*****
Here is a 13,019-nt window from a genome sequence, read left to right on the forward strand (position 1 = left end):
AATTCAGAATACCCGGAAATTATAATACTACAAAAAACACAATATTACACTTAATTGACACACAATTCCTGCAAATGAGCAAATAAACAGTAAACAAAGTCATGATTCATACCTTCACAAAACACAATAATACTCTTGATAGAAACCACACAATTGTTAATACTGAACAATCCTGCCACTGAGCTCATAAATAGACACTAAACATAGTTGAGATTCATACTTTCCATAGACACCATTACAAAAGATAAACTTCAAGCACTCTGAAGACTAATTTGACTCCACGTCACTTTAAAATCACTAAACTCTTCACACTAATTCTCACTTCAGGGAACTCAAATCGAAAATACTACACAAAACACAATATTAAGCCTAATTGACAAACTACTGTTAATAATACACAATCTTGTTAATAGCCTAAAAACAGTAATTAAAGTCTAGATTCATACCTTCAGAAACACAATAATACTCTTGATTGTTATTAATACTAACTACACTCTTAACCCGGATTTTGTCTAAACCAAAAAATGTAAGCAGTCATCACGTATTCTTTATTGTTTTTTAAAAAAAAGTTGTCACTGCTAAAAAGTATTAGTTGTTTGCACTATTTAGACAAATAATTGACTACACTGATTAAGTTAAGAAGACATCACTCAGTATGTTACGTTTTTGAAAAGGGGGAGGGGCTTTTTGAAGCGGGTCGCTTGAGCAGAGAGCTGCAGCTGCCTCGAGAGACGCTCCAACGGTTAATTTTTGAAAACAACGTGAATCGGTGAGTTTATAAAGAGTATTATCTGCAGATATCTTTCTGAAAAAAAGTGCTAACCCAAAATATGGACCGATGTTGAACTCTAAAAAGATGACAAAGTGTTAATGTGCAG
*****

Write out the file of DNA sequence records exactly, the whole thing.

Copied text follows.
Here is a 13,019-nt window from a genome sequence, read left to right on the forward strand (position 1 = left end):
AATTCAGAATACCCGGAAATTATAATACTACAAAAAACACAATATTACACTTAATTGACACACAATTCCTGCAAATGAGCAAATAAACAGTAAACAAAGTCATGATTCATACCTTCACAAAACACAATAATACTCTTGATAGAAACCACACAATTGTTAATACTGAACAATCCTGCCACTGAGCTCATAAATAGACACTAAACATAGTTGAGATTCATACTTTCCATAGACACCATTACAAAAGATAAACTTCAAGCACTCTGAAGACTAATTTGACTCCACGTCACTTTAAAATCACTAAACTCTTCACACTAATTCTCACTTCAGGGAACTCAAATCGAAAATACTACACAAAACACAATATTAAGCCTAATTGACAAACTACTGTTAATAATACACAATCTTGTTAATAGCCTAAAAACAGTAATTAAAGTCTAGATTCATACCTTCAGAAACACAATAATACTCTTGATTGTTATTAATACTAACTACACTCTTAACCCGGATTTTGTCTAAACCAAAAAATGTAAGCAGTCATCACGTATTCTTTATTGTTTTTTAAAAAAAAGTTGTCACTGCTAAAAAGTATTAGTTGTTTGCACTATTTAGACAAATAATTGACTACACTGATTAAGTTAAGAAGACATCACTCAGTATGTTACGTTTTTGAAAAGGGGGAGGGGCTTTTTGAAGCGGGTCGCTTGAGCAGAGAGCTGCAGCTGCCTCGAGAGACGCTCCAACGGTTAATTTTTGAAAACAACGTGAATCGGTGAGTTTATAAAGAGTATTATCTGCAGATATCTTTCTGAAAAAAAGTGCTAACCCAAAATATGGACCGATGTTGAACTCTAAAAAGATGACAAAGTGTTAATGTGCAG